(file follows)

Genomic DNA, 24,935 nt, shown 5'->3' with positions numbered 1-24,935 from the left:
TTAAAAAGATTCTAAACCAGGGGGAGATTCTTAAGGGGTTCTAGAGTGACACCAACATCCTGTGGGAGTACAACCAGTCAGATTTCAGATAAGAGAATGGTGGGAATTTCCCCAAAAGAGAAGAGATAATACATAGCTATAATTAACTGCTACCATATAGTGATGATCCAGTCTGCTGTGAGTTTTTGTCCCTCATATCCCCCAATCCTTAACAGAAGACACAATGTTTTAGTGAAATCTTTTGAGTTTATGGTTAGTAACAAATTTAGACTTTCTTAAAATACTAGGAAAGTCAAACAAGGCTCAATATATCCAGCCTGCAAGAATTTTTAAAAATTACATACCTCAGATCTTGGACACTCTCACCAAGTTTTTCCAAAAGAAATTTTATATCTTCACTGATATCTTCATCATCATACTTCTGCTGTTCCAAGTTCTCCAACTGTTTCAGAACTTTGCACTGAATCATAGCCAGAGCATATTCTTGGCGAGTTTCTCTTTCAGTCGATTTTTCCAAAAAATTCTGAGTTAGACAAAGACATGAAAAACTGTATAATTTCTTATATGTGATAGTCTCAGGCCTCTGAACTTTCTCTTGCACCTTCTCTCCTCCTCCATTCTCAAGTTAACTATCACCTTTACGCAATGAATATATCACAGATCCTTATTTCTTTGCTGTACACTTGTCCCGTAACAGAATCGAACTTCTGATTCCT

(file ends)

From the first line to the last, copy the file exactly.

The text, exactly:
Genomic DNA, 24,935 nt, shown 5'->3' with positions numbered 1-24,935 from the left:
TTAAAAAGATTCTAAACCAGGGGGAGATTCTTAAGGGGTTCTAGAGTGACACCAACATCCTGTGGGAGTACAACCAGTCAGATTTCAGATAAGAGAATGGTGGGAATTTCCCCAAAAGAGAAGAGATAATACATAGCTATAATTAACTGCTACCATATAGTGATGATCCAGTCTGCTGTGAGTTTTTGTCCCTCATATCCCCCAATCCTTAACAGAAGACACAATGTTTTAGTGAAATCTTTTGAGTTTATGGTTAGTAACAAATTTAGACTTTCTTAAAATACTAGGAAAGTCAAACAAGGCTCAATATATCCAGCCTGCAAGAATTTTTAAAAATTACATACCTCAGATCTTGGACACTCTCACCAAGTTTTTCCAAAAGAAATTTTATATCTTCACTGATATCTTCATCATCATACTTCTGCTGTTCCAAGTTCTCCAACTGTTTCAGAACTTTGCACTGAATCATAGCCAGAGCATATTCTTGGCGAGTTTCTCTTTCAGTCGATTTTTCCAAAAAATTCTGAGTTAGACAAAGACATGAAAAACTGTATAATTTCTTATATGTGATAGTCTCAGGCCTCTGAACTTTCTCTTGCACCTTCTCTCCTCCTCCATTCTCAAGTTAACTATCACCTTTACGCAATGAATATATCACAGATCCTTATTTCTTTGCTGTACACTTGTCCCGTAACAGAATCGAACTTCTGATTCCT